Other factors that may potentially contribute to the effectiveness of feedback include frequency and scheduling.14,15 Feedback that is provided during the practice trial is defined as concurrent feedback, whereas feedback that is provided after a performance is defined as terminal or delayed feedback.14 The literature is not exactly clear on which form of feedback is most beneficial, but the available evidence suggests that the previous experience of a learner may play a role in the effectiveness of timing.15 Novice learners of a skill may benefit from frequent concurrent feedback, as this form may help with facilitating learners towards better understanding a specific movement pattern.15 It is not exactly clear if this benefit to novice learners is a direct result of the scheduling (ie, terminal or concurrent) or the frequency of feedback.
Motor-learning theorists generally accept that there are 2 broad categories of feedback in skill acquisition: intrinsic and extrinsic feedback.14 Intrinsic feedback is understood as the ever-present sensory processing that occurs involuntarily with movement in individuals. Extrinsic feedback, also known as augmented or external feedback, is defined as information provided by external sources regarding a performed task.14 Extrinsic forms of feedback can be further categorized as auditory, visual, haptic, or mixed feedback. Although the literature regarding feedback and manual therapy acquisition focuses largely on extrinsic feedback, navigating the literature is difficult considering the rather heterogeneous nature of methodology used. Thus, the purpose of this systematic review is to investigate the effects of feedback on outcomes related to manual therapy skill acquisition as presented in the literature.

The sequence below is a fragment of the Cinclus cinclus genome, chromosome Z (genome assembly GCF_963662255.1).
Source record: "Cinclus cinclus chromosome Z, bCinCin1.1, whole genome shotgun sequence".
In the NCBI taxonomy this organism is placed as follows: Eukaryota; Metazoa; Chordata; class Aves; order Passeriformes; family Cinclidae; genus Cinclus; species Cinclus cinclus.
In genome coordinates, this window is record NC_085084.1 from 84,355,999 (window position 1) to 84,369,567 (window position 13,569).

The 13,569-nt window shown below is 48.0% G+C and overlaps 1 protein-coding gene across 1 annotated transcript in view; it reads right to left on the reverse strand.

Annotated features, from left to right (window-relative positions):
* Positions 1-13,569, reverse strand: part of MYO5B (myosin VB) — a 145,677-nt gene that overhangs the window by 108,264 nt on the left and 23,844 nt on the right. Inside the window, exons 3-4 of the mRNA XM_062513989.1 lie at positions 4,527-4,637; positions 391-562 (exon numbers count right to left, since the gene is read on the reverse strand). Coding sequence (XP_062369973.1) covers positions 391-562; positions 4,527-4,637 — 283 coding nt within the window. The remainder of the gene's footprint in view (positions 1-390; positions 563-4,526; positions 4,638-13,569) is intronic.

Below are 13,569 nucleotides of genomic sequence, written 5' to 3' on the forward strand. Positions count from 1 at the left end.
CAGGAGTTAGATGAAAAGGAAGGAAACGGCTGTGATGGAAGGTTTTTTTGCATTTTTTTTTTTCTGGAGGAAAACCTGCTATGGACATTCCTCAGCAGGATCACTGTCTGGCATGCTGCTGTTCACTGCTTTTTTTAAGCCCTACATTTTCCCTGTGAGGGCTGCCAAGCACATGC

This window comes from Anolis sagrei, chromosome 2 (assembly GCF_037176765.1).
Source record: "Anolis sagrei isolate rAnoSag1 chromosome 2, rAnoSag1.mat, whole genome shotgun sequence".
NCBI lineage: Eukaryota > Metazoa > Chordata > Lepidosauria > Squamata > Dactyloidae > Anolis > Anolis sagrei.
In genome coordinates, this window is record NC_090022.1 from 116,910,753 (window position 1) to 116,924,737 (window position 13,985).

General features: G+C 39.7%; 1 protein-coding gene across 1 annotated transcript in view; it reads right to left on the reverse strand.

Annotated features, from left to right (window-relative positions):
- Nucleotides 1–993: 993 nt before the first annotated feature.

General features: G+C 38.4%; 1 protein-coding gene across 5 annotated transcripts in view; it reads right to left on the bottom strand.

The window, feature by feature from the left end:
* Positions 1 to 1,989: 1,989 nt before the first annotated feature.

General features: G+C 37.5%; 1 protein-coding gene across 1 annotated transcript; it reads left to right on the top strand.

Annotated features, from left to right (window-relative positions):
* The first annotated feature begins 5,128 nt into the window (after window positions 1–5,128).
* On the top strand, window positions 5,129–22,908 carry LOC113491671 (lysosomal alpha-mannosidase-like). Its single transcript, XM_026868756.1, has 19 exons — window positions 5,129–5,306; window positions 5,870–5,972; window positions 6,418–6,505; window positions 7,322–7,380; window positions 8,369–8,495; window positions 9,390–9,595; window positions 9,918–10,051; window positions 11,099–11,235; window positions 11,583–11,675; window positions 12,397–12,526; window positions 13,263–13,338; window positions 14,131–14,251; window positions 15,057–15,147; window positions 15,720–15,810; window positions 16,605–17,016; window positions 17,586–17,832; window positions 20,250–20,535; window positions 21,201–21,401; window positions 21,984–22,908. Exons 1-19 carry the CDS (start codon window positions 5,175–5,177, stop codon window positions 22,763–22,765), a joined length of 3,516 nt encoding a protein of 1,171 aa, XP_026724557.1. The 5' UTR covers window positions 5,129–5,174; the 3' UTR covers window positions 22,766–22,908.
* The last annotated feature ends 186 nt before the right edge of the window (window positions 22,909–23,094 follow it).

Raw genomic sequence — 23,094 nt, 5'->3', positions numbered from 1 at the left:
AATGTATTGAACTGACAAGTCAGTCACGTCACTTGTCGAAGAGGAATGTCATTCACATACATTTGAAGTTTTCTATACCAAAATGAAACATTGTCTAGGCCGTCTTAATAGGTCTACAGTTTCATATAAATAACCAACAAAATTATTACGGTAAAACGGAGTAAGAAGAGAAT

A systematic search of the literature was performed across 4 electronic databases to identify articles that examined the effect of feedback on outcomes related to manual therapy skill acquisition. The databases that were used were CINAHL, SPORTDiscus, PubMed, and EBSCOhost. Databases were searched from inception to September 2019. A combination of key words related to the research question was used to search the electronic databases along with the Boolean operators OR and AND (Table 1). The search was restricted to human studies research and manuscripts available in English.
The articles identified from the systematic search were screened for the inclusion and exclusion criteria. Titles and abstracts were screened by 2 investigators (I.C. and M.J.R.), with the full-text manuscript being assessed if the eligibility could not be determined initially. A third investigator (L.E.E.) was brought into the screening process to resolve disagreements between the 2 authors regarding the eligibility of articles.